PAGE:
United States District Court, District of Columbia
COLLEEN KOLLAR-KOTELLY UNITED STATES DISTRICT JUDGE
Daily Caller News Foundation (“DCNF”) filed suit
on August 6, 2018, against Defendant, the Federal Bureau of
Investigation (“FBI”), pursuant to the Freedom of
Information Act (‘FOIA”), 5 US.C. § 552,
seeking access to records withheld by Defendant FBI.
“relating to FBI Special Government Employee
(“SGE”) Daniel Richman, including FBI
communications with and about him, as well as his
relationship with former FBI Director James Comey.”
Compl., ECF No. 1, at ¶¶ 1-2. Plaintiff alleges
that the FBI has failed to comply with the statutory
deadlines to respond to Plaintiff's FOIA request.
before the Court are Defendant's  Motion for an
Open America Stay and Memorandum in Support thereof
(“Def.'s Mot.”), Defendant's [14-1]
Declaration of David M. Hardy (“Hardy Decl.”);
Plaintiff's  Opposition to Defendant's Motion
(“Pl.'s Opp'n”), Plaintiff's [15-1]
Declaration of Eric R. Bolinder (“Bolinder
Decl.”) and the exhibits thereto; and Defendant's
 Reply to Plaintiff's Opposition (“Def.'s
Reply”). Upon consideration of the pleadings, the
relevant legal authorities, and the record as a whole,
Court shall DENY Defendant's  Motion for an Open
to the Complaint, DCNF is “a 501(c)(3) non-profit
organization that provides original investigative reporting
from a team of professional reporters who operate for the
public benefit” and provide content that is
“available without charge to any eligible news
publisher that can provide a large audience.” Compl.,
ECF No. , at ¶ 6. On April 25, 2018, DCNF submitted
an online FOIA request to the FBI seeking access to
“all records, documents, and communications pertaining
to Daniel Richman, a Special Government Employee hired by
former Director James Comey.” Compl, ECF No. 1, at
¶ 8; Ex. 1, ECF No. 1-1 (FOIA Request).
letter dated May 7, 2018, the FBI acknowledged receipt of
DCNF's FOIA request, but it did not provide an estimated
date of completion or otherwise indicate that the request was
being processed. Compl., ECF No. 1, at ¶ 14. Plaintiff
filed suit on August 6, 2018. The Complaint alleges, and the
FBI does not dispute, that the FBI failed to make any
determination regarding DCNF's FOIA request within the
twenty-day deadline set by the FOIA. See Compl., ECF
No. 1, at 3-4; Def.'s Answer, ECF No. 11, at 4.
letter dated September 17, 2018, the FBI advised Plaintiff
that its request to expedite processing had been denied and
further, that the FBI had located approximately 11, 000 pages
of potentially responsive records. Hardy Decl., ECF No. 14-1,
at ¶10. In an effort to accelerate the processing of the
request by moving it into a small processing queue, the FBI
offered DCNF an opportunity to reduce the scope of its
request. Id. On October 24, 2018, DCNF narrowed the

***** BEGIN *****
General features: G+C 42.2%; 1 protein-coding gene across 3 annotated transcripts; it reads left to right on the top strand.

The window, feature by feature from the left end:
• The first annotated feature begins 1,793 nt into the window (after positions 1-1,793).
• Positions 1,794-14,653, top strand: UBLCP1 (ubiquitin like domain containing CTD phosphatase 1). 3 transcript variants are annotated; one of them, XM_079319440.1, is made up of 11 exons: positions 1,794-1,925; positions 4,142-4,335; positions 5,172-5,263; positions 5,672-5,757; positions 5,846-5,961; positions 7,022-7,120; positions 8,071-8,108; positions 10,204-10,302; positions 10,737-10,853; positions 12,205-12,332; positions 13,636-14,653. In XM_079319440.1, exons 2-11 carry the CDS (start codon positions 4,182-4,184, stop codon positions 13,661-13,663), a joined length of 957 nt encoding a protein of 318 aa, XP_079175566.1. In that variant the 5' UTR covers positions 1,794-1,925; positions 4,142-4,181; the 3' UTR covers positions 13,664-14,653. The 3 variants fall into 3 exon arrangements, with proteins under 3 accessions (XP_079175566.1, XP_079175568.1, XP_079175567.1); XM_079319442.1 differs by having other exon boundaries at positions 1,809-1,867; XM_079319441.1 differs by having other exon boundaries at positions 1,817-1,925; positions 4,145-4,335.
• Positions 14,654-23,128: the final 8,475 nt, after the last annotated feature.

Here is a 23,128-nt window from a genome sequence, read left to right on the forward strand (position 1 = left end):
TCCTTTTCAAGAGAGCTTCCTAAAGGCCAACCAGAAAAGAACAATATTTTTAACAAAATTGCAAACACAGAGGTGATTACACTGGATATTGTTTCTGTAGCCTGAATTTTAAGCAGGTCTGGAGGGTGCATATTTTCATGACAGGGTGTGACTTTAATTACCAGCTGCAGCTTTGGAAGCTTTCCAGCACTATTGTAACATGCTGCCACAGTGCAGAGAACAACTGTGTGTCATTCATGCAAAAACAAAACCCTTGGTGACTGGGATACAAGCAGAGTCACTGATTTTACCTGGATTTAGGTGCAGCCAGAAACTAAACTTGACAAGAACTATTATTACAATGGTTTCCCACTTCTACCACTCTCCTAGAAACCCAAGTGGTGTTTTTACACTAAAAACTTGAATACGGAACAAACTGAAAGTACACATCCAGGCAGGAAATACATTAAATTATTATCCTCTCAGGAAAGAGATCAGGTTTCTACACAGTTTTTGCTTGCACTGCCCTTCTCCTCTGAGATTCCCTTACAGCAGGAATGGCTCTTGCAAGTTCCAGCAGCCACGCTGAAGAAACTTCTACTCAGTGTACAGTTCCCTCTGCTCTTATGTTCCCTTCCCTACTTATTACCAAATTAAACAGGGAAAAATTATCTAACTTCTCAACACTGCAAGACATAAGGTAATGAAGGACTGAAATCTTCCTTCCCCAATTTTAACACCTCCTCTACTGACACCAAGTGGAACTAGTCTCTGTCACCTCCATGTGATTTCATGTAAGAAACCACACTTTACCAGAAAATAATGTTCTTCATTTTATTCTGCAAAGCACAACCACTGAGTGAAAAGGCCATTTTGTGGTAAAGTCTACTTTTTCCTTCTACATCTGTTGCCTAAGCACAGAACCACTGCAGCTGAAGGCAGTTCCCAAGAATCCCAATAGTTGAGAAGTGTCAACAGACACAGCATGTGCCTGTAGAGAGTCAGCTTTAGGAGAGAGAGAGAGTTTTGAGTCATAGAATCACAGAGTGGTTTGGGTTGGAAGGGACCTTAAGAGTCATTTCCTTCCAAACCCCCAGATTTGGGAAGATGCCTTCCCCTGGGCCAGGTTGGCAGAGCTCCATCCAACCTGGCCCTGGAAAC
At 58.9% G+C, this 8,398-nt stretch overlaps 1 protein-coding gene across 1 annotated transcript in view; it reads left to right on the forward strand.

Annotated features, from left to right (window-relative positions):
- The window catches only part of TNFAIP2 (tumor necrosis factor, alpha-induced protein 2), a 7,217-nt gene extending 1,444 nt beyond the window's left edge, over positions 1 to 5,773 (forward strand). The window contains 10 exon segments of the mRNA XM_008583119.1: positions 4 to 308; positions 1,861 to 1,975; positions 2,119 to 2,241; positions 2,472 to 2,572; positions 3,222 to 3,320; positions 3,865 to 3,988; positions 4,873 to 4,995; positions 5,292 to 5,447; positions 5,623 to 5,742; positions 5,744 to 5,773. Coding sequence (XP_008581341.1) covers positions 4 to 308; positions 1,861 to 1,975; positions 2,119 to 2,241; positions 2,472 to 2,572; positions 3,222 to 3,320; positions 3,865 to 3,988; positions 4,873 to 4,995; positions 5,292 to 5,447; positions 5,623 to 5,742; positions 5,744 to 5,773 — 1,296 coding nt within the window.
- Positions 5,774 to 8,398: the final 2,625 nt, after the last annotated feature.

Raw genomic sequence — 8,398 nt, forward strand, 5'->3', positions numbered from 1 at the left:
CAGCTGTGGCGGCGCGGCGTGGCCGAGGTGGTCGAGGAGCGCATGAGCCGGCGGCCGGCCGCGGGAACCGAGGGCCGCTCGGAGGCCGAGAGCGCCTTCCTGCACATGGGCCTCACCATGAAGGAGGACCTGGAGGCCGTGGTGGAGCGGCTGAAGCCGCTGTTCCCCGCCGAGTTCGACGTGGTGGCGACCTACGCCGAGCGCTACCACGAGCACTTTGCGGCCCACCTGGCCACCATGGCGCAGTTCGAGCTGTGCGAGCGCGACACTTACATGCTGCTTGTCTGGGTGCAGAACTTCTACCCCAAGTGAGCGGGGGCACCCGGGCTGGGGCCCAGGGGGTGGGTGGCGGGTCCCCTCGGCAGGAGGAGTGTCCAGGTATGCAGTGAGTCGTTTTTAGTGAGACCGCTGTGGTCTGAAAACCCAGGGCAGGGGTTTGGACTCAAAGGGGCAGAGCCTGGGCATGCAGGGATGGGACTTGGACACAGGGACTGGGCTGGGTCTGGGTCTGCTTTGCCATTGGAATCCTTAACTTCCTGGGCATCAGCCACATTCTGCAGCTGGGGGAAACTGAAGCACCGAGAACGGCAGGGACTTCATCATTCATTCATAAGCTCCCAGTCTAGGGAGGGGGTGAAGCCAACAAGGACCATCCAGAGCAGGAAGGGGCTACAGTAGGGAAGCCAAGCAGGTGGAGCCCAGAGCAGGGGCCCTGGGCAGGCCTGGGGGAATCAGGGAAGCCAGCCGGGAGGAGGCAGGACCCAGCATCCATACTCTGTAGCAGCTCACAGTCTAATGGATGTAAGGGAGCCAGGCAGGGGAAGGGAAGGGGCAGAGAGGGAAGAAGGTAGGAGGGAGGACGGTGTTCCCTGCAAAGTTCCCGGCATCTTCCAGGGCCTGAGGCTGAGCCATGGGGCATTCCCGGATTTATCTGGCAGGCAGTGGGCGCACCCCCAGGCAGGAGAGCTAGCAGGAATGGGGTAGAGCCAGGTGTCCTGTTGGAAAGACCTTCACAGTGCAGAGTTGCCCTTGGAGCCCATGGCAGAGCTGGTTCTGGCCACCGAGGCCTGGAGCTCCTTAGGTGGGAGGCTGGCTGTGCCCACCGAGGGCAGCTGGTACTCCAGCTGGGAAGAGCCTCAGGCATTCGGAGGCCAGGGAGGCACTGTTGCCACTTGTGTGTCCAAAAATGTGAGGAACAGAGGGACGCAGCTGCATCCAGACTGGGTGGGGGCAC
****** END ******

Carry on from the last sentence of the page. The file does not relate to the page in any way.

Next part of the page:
scope of its request as follows: “All final work
product (i.e., memoranda) sent by Daniel Richman to
Director Comey or anyone else at the FBI, and all draft
versions of any of this work product can be excluded from
processing. All other responsive records, such as
emails/communications, would still be included as
responsive.” Hardy Decl., ECF No. 14-1, at ¶ 4.
With respect to the narrowed request, the FBI has identified
approximately 7, 000 pages of potentially responsive records.
the filing of the FBI's Answer, the Court ordered the
parties to confer and propose a schedule for proceeding in
this matter. See Order (Oct. 15, 2018), ECF No. 12.
Pursuant to that Order, the parties filed a Joint Status
Report, whereby the FBI proposed that “due to workload
and litigation constraints, it intend[ed] to file a motion
for an Open America stay, ” and the parties
set out two variations of a briefing schedule. Jt. Status
Rpt., ECF No. 13, at 2-3. The Court set a briefing schedule,
and Defendant filed its Motion for an Open America
Stay, requesting a stay of proceedings until December 2020.
Defendant's Motion is ripe for resolution by this Court.
Freedom of Information Act, 5 U.S.C. § 552(a)(6)(A),
provides in relevant part that upon receipt of a FOIA
request, the responding agency must:
(i) determine within 20 days (excepting Saturdays, Sundays,
and legal public holidays) after the receipt of any such
request whether to comply with such request and shall
immediately notify the person making such request of (1) such
determination and the reasons therefor, . . . [and] (lll) in
the case of an adverse determination (aa) the right of such
person to appeal to the head of the agency.
5 U.S.C. § 552(a)(6)(A)(i). Section 552(a)(6)(C)(i)
provides that if a requesting party files suit following the
responding agency's failure to comply with the statutory
deadlines, “[i]f the Government can show exceptional
circumstances exist and that the agency is exercising due
diligence in responding to the request, the court may retain
jurisdiction and allow the agency additional time to complete
its review of the records.” In Open America v.
Watergate Special Prosecution Force, 547 F.2d
605 (D.C. Cir. 1976), the D.C. Circuit found that an agency
is entitled to additional time under this “exceptional
circumstances” provision when the agency:
is deluged with a volume of requests for information vastly
in excess of that anticipated by Congress, when the existing
resources are inadequate to deal with the volume of such
requests within the time limits of subsection (6)(A), and
when the agency can show that it “is exercising due
diligence” in processing the requests.
Id. at 616 (quoting 5 U.S.C. § 552(a)(6)(C)).
subsequently amended the Freedom of Information Act to
include two additional factors for the Court to consider in
analyzing whether ...